Saturday, May 15, 2010

The Hatch - Bug buffet in May



They call it the Mother’s Day Hatch out West also. I read about the hatch in Montana that really lights up those trout on those big rivers during May when the air fills like a golden bug blizzard. It’s one of those magic moments on the water when fooling fish with a fly becomes almost too easy.
We called the yellow stonefly hatch on the Davidson River "The Mother’s Day Hatch" because we discovered the marvel on, you guessed it, Mother’s Day about 20 years ago. It began around 8 and lasted until it was too dark to see the fly. We could almost touch the madly feeding trout that splashed next to us in the rushing water.

And it’s that time again.
The flies are coming off the water on the Davidson, the French Broad and everywhere else there’s cold water and trout. Often, those hatches explode in the waning light when it’s least expected, like after you’ve been on the water all afternoon with nothing to show for it other than wet boots. One must be patient.
I spent a good portion of Sunday afternoon chasing rising trout in the Davidson, missing quick little wild rainbows in Looking Glass Creek and in general just getting a plain old-fashioned skunking everywhere else.

The water tumbled over Looking Glass Falls like a glistening crystal curtain. I paused for a second, thinking perhaps I should give that plunge pool a stab with a heavily-weighted wooly-bugger. But the crowd was too much. I wasn’t exactly looking for company.
The sun was bright and warm. Sudsy clouds fringed a perfect bluebird sky. The wind was a mere whisper tickling the laurel.
Fishing Looking Glass Creek, though, gives me the feeling of vulnerability. The water is so close to the highway I sometimes expect passersby to toss soda cans from car windows at me just for fun. It could happen. I guess I could throw fish at them in retaliation.

I tagged a couple wild rainbows with a cream-colored caddis fly, but both were too quick. Almost 6 o’clock and no fish.
Leaving Looking Glass and the Davidson behind, I hit the Blue Ridge Parkway. I had a few special creeks, places where I can get away with drive-by casting, that hold a few special trout. They are not easy to fool.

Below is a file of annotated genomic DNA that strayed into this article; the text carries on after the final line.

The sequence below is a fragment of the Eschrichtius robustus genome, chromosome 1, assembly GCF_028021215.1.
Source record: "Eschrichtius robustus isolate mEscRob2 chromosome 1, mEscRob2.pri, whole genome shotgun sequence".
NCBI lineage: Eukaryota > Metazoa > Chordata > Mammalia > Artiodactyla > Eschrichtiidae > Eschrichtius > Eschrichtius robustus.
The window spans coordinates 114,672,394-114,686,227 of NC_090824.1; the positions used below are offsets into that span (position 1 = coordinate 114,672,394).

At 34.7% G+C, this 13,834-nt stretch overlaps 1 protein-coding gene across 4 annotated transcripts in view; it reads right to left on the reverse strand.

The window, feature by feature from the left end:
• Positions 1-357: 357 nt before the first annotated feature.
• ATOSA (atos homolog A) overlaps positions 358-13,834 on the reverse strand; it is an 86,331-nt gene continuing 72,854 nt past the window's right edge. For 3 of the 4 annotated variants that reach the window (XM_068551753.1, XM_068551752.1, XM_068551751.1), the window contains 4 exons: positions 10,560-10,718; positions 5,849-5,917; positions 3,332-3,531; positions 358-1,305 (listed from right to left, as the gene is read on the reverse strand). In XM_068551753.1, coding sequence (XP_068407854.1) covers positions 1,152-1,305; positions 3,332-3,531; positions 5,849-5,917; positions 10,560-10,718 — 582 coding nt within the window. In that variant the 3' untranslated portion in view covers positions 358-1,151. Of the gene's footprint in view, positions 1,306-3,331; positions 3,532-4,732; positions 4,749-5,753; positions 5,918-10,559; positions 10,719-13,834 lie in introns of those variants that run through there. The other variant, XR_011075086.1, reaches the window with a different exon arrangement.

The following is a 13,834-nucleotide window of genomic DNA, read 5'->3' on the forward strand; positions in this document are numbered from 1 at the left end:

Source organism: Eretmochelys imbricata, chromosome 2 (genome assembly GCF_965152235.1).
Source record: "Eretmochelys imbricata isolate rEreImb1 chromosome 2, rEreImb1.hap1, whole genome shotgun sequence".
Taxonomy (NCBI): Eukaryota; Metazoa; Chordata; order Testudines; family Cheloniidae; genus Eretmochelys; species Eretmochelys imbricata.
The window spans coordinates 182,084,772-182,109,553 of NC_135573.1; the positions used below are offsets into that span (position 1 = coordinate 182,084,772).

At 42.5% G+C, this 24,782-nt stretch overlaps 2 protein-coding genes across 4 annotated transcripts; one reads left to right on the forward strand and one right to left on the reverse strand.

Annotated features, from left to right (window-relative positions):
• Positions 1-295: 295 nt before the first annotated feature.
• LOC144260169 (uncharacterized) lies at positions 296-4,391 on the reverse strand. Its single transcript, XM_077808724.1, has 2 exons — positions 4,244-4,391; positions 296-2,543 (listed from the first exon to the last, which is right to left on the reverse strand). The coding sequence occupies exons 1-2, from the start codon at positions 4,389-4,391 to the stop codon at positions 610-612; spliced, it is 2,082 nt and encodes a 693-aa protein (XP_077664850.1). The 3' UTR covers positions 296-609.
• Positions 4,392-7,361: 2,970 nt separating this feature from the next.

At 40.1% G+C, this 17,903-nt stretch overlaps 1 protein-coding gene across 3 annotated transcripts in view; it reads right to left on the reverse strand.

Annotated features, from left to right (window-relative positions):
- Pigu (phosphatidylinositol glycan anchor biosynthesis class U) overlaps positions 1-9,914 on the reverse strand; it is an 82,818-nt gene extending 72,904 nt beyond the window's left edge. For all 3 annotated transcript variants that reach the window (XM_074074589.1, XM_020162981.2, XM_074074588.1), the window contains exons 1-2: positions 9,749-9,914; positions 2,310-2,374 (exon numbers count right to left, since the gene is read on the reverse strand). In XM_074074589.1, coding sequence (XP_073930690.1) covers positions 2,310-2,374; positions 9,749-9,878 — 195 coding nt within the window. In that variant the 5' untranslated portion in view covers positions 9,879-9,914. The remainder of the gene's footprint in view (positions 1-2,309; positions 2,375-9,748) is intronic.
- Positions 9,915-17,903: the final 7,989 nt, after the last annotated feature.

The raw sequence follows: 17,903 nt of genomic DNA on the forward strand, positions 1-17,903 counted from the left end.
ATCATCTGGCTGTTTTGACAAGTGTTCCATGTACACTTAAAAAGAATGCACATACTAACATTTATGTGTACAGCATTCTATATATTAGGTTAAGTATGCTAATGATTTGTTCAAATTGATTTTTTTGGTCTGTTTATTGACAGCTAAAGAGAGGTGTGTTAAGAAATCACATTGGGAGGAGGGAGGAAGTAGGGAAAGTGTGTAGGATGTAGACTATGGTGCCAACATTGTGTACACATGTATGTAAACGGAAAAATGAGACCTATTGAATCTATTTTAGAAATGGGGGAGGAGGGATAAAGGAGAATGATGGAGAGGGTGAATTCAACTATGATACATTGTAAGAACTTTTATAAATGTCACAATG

Approaching 7 p.m., there still was no hatch. I decided then that I would go to the cabin … after one more stop.

My fire station pool almost always saves the day. There are a lot of stockers in there and a few browns. On Sunday I discovered the really huge brown trout that lurks under overhanging tree limbs and I almost missed it entirely.
Light was fading like old blue jeans. I could barely make out the fly, and then the water exploded like an old tire tossed into the river.
All about my face little bugs danced aerial jigs. They looked as if they were being shot from little Polaris submarines.

And the trout acted like frisky puppies scrambling for food. There’s no line at this bug buffet.
The biggest fish took the fly, ran upstream and then turned back as if it forgot something. I stripped line like mad, then let the fish run while the reel clicked like crickets on meth.
I had caught a dozen so far, and lost one biggie, from my spot below the bridge.
The fish began to tire. I brought it close and held it with my left hand while fumbling for the camera. The brown sagged heavily in my hand, its hooked jaws moving like it was cussing me out.

Or perhaps just laughing that quiet trout laugh.
The fish snapped the line. The hatch was over. I could go home now.
I’m glad they have this much fun out West too.